Now that BB King’s gone to that great juke joint in the sky, 79-year-old Buddy Guy is the last bluesman standing. And he knows it. He’s just released his latest, Born to Play Guitar, a tribute to the Chicago blues greats including himself.

Chicago Blues

Buddy Guy certainly was born to play guitar and blues from the day he arrived in Chicago, a young 22 yr. old in 1958. He’s played with them all – Muddy, BB, Howlin’ Wolf,  Otis Spann, Little Walter and had a long performing partnership with harmonica player,  Jr. Wells.  And.. Guy’s made many Central Coast appearances.  A couple of cuts like “Kiss Me Quick” feature Kim Wilson on harp capturing that classic Chicago blues style.


Blues Magic at Aptos BBQ

Makin’ magic at Aptos BBQ on a Sunday night! From the left: John Harmon, Rick Estrin, Malachi Johnson, and Kid Anderson.

Makin’ magic at Aptos BBQ on a Sunday night! From the left: James Harmon, Rick Estrin, Malaki Johnson, and Kid Anderson. photo: EB

By Eric Berg | The BergAlert

It was one of those nights when everything clicked. Blues great James Harmon played at Aptos BBQ, Sunday night Nov. 22.  The ever tasteful Big John Atkinson backed him on guitar with Malaki Johnson on drums. Harmon hasn’t played this area in over a decade so I was surprised the place wasn’t wall to wall people. As it was, Harmon and Atkinson got low down and dirty and played two intimate sets of hot blues.


Donny McCaslin Lands Gig in David Bowie’s New Band

Donny McCaslin, backstage at the Monterey Jazz Festival. Photo: Stephen Laufer / KUSP

Donny McCaslin, backstage at the Monterey Jazz Festival, 2011. Photo: Stephen Laufer / KUSP

Details are emerging about David Bowie’s next album entitled ★ (Blackstar), and it’s being released shortly. The lineup includes saxophonist Donny McCaslin, who is quite a familiar face to jazz fans around the Monterey Bay.

Mojo Magazine reports in an interview with Bowie’s long-time producer Tony Visconti, that the artist turned to jazz players to help steer his project in a new direction.

Visconti said:

“★’s exciting, adventurous vibe – jazz-informed, but rock-intense – is more than partly down to the cast of young musicians Bowie assembled for the New York sessions.”

Donny McCaslin grew up in Santa Cruz county, playing jazz at an early age. The Grammy-nominated artist appeared many time on stage at the Monterey Jazz Festival and Kuumbwa Jazz Center.


Dearly Departed: Allen Toussaint -The Big Easy’s Prolific Songwriter (1938-2015)


ToussaintBy Eric Berg | KUSP’s BergAlert -

The great Allen Tousaint, the New Orleans pianist, prolific songwriter and record producer, unexpectedly passed away from a heart attack last week after a performance in Spain. He was 77.

What?  You’ve never heard of him? Believe me, you’ve heard his songs.

Prolific songwriter

How ‘bout Robert Plant and Alison Kraus’s version of “Fortune Teller” from their Raising Sand  album? The song was penned by Toussaint  in 1962 and became a hit for Benny Spellman and later the Rolling Stones.

Toussaint wrote “Southern Nights” that was Glen Campbell’s very first no.1 hit single. And how ‘bout Al Hirt’s “Java”, Boz Scaggs’ and Bonnie Raitt’s  “What do You want the Girl to Do”, “Mother In Law” for Ernie K Doe, Labelle’s “Lady Marmalade”, “Ride Your Pony” for Lee Dorsey. Devo’s “Working in a Coal Mine” – originally another early hit for Dorsey. And don’t forget Dr. John’s  Toussaint produced album, “Right Place, Wrong Time”.  All this is a mere drop in Toussaint’s royalties bucket with all the other songs he’s written.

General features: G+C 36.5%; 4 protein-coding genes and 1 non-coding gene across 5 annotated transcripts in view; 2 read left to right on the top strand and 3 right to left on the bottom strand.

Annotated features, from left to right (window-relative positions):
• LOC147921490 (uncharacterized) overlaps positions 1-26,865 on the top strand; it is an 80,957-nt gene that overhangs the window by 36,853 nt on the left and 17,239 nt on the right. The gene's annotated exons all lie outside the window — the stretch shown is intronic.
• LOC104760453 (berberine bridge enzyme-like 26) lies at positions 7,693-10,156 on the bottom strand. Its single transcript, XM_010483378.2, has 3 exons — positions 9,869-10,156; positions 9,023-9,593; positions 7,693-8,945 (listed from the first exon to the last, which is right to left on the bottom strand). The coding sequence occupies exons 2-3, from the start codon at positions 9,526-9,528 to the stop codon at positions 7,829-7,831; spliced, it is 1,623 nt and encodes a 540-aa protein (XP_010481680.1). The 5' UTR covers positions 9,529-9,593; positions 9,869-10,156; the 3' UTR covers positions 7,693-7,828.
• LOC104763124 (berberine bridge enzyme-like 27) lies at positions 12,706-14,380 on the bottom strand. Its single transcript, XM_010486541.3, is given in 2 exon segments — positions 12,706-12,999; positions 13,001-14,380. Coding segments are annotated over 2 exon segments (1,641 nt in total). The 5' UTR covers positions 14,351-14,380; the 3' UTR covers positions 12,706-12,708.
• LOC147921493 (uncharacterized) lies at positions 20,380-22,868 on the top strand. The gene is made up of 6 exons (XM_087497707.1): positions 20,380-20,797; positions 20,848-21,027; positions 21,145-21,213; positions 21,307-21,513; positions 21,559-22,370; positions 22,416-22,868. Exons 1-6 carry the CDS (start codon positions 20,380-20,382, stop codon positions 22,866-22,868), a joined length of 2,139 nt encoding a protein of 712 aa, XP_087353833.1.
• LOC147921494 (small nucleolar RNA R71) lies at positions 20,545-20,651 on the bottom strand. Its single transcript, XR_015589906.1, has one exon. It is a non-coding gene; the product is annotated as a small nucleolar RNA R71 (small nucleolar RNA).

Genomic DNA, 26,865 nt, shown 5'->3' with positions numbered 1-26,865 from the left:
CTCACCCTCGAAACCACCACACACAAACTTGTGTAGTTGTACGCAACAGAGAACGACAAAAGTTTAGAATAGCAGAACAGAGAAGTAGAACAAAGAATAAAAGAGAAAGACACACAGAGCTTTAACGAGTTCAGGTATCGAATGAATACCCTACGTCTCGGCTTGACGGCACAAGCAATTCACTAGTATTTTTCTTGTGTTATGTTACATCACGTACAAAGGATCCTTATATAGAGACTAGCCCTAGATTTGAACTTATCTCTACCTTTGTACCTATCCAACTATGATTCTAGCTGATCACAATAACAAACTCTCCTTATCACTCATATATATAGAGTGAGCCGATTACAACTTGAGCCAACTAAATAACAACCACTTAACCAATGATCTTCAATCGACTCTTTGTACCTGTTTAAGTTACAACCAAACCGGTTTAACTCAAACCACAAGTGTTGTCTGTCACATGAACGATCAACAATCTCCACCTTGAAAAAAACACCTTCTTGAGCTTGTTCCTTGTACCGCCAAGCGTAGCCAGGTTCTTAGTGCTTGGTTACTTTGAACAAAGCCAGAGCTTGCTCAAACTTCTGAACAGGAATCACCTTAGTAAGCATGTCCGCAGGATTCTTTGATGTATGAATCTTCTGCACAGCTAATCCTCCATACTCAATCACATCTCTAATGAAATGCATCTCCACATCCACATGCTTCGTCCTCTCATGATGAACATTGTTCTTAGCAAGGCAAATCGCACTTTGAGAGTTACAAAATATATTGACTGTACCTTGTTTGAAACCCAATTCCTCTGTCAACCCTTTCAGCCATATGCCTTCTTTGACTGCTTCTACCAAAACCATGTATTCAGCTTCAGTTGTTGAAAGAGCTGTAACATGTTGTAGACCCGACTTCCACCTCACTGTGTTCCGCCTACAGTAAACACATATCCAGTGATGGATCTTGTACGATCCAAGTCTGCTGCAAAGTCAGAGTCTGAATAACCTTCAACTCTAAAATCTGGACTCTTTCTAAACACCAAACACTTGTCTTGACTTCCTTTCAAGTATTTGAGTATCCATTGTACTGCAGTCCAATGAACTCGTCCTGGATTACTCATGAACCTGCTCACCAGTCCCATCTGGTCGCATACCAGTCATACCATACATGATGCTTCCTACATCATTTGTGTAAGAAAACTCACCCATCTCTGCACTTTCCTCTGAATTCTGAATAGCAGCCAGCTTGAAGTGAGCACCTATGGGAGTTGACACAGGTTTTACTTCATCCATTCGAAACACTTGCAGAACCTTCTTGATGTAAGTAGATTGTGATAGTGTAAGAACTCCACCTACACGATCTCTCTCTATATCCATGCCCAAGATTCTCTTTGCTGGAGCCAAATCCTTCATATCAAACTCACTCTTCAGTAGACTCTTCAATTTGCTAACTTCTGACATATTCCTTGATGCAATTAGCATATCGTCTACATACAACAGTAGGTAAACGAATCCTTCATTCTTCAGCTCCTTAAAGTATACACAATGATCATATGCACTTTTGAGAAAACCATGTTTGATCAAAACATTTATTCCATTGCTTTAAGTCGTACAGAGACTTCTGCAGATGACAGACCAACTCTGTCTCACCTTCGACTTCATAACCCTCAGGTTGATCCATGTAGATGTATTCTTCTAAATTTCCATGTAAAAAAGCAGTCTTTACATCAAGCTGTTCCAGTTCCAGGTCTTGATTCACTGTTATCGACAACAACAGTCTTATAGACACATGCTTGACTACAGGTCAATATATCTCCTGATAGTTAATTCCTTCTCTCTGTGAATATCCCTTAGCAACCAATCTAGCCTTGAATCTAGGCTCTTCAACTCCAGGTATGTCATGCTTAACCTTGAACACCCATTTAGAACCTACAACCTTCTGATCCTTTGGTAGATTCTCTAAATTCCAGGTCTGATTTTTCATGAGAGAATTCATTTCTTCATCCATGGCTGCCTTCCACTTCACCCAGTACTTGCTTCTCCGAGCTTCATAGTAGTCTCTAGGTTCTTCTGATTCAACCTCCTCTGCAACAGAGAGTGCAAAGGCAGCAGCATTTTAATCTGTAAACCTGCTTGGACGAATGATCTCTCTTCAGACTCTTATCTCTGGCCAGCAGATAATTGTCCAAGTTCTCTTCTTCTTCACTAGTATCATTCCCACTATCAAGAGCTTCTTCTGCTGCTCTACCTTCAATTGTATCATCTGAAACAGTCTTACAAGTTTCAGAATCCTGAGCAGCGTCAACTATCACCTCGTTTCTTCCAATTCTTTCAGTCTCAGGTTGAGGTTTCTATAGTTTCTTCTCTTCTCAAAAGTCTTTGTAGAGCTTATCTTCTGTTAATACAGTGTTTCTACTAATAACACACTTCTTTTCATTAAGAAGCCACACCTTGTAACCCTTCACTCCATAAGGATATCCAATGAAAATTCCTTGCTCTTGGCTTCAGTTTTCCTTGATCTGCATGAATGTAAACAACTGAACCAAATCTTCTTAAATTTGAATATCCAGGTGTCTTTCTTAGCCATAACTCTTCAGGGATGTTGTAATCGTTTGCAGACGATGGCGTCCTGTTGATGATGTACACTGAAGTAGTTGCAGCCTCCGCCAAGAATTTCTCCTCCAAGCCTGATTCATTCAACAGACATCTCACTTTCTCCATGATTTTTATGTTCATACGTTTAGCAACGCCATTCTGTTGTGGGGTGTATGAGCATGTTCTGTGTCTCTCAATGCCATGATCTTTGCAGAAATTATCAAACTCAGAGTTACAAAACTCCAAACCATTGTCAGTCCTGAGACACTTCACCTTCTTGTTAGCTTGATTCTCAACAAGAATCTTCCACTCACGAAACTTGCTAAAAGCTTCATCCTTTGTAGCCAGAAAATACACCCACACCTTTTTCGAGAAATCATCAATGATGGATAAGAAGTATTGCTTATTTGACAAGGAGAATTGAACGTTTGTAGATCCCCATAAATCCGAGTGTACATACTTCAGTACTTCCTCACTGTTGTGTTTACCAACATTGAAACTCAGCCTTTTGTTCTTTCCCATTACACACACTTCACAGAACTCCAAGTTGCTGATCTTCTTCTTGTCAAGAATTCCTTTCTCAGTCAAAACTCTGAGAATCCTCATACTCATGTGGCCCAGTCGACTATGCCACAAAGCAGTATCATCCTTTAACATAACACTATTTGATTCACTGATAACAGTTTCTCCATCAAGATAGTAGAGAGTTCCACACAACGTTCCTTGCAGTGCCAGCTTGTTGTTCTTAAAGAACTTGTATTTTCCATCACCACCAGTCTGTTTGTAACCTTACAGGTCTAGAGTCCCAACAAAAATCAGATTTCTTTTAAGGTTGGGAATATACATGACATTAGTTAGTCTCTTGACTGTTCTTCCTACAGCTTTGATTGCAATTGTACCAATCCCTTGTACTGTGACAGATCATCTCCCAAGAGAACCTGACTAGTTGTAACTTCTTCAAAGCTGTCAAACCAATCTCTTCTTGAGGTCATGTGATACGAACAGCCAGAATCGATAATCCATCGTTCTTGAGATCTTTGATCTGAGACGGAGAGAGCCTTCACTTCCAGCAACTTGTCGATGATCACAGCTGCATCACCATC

Album Review: Blizten Trapper’s Classic Rock History Lesson


91YPqYUG92L._SY355_By Eric Berg | The BergAlert – Blitzen Trapper’s latest album All Across The Land is hot off the presses, but it actually sounds the something you’ve heard before. Many times. This time around, the Portland band has crafted an amiable tribute to 70’s and 80’s classic rock. On the title track alone, you’ve got elements of the Doobie Brothers, Lynyrd Skynyrd and the Stones all rolled into one fat song.

Intentional Rocks

“The classic rock thing is intentional and it captures our live sound”, so says Blitzen Trapper’s chief songwriter and singer Eric Earley. The album does indeed sum up what life is like for a band that’s spent the last decade on the rock and roll highway.  All Across the Land clocks in at a reasonable 39 minutes and along the way you can pick out nods to everybody from Dire Straits to Bob and Bruce particularly on “Nights Were Made For Love” that sounds straight out of Jersey.

There’s plenty of furious 70’s arena style guitar soloing. The blazing twin guitars at the end of Rock and Roll (Was Made For You) will bring back memories of packed to the walls, giant arena concerts and salutatory BIC lighters, sans ear plugs.

What Year Is This?

Despite all the nostalgia, the content of these songs really does address real emotions, relationships, romances and loneliness that’s all part of being in a band perpetually on tour, as in Cadillac Road.

In the long run, there are times when Blitzen Trapper’s All Across The Land seems nothing more a well crafted audio version of the “Trivial Pursuit Classic Rock board game. C’mon guys, do we really need another knockoff impersonation of Bob Dylan and his harmonica to get Across the River? - Eric Berg

Video Proof that Old Vans are In Again:


RIP Allen Toussaint – Seven Decades of Music

The New York Times reports that Allen Toussaint has died:

Allen Toussaint, the versatile producer, songwriter, pianist and singer who was a fixture of New Orleans R&B, died after appearing in concert in Madrid on Monday night. He was 77.

Watch this 60 minute documentary by the BBC from 2012:

Allen Toussaint Photo: Jasper Uhlenbusch / flickr

Allen Toussaint Photo: Jasper Uhlenbusch / flickr